Indonesia Oil and Gas Lifting Falls for 5th Year Amid Failure to Tap New Sources

January 12, 2022

Illustration; A Pertamina offshore platform - Credit: Pertamina
Illustration; A Pertamina offshore platform - Credit: Pertamina

Indonesia's oil lifting, or ready-to-sell production, narrowly missed its target and fell for a fifth straight year in 2021, after a failure to tap new sources and as older fields matured, energy minister Arifin Tasrif said on Wednesday.

The Southeast Asian country's oil lifting came in at 660,000 barrels per day (bpd) in 2021, Tasrif told a conference, falling just short of an earlier target of 668,000 bpd.

Oil lifting fell 6.6% from 707,000 bpd in 2020. Meanwhile, Indonesia aims to increase oil lifting to 703,000 bpd this year.

Meanwhile, gas lifting came at 982,000 bpd equivalent, slightly lower than the 983,000 bpd equivalent last year.

"If you look at the downward trend, it is indeed declining because we don't have new sources," Tasrif said. "Our wells are old. There is limited output".

Indonesia’s crude oil output peaked at around 1.7 million bpd in the mid-1990s. But with few significant oil discoveries in recent years, production has steadily fallen as older fields have run dry.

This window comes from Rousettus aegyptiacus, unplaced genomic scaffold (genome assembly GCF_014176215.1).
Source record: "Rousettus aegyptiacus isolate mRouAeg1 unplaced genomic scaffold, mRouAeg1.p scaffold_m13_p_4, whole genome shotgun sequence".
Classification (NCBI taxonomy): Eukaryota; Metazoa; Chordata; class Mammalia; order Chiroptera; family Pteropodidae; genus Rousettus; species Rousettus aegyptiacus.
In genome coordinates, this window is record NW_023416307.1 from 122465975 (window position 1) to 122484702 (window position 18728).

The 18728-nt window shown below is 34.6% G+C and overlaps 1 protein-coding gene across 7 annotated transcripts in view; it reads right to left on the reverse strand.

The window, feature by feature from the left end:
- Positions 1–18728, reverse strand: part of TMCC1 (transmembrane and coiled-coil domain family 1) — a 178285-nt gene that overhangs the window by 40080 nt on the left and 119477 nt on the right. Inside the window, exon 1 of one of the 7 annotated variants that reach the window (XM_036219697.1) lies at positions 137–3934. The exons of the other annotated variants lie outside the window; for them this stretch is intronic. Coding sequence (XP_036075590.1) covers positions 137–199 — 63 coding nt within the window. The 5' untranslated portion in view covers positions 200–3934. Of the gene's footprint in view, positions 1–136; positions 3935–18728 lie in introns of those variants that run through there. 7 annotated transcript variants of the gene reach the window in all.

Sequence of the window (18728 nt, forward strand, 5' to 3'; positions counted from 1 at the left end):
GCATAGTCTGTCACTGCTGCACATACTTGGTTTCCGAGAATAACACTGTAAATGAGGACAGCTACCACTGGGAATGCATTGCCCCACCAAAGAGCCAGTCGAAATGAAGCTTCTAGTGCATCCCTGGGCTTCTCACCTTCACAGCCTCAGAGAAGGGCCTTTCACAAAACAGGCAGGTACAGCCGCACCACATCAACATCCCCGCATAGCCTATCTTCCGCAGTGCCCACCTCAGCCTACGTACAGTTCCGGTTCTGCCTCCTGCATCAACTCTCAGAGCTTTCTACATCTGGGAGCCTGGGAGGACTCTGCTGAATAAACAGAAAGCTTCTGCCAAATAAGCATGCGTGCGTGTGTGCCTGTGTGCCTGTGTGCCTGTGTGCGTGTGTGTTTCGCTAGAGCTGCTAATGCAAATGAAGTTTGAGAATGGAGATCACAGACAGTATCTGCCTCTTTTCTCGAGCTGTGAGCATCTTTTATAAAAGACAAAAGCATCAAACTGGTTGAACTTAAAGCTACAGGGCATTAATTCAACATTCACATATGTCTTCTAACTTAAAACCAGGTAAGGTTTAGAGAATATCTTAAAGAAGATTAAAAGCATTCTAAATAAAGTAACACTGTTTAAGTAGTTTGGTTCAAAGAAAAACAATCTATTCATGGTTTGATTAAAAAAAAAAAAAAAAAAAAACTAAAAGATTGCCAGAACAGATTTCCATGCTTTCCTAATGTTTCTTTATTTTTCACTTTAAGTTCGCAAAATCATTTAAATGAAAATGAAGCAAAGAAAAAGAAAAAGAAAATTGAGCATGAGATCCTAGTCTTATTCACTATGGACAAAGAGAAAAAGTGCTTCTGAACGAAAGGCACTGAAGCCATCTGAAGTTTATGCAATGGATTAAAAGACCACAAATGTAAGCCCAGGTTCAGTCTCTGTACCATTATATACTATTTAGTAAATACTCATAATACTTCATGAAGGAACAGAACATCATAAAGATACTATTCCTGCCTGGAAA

Indonesia has set a target for oil production to reach one million bpd by 2030, despite seeing declining output for at least five years.

Oil and gas lifting is expected to improve this year thanks to higher demand and newly discovered oil reserves, Tasrif said.

"We have a roadmap to optimize existing fields, (increase) oil and gas recovery with Enhanced Oil Recovery, and massive new exploration," he said.

Indonesia in November put up for bids eight new oil and gas blocks with a total capacity of at least 500 million barrels of oil and 22 trillion cubic feet of gas.

Tasrif said these new blocks must be supported by a new government policy to attract large investors.

He did not specify what the policy would be, but conceded Indonesia must be "more flexible" and "give contractors the opportunity to optimize existing sources before managing new sources". 

(Reporting by Bernadette Christina Munthe; Writing by Fathin Ungku; Editing by Martin Petty and Ed Davies)



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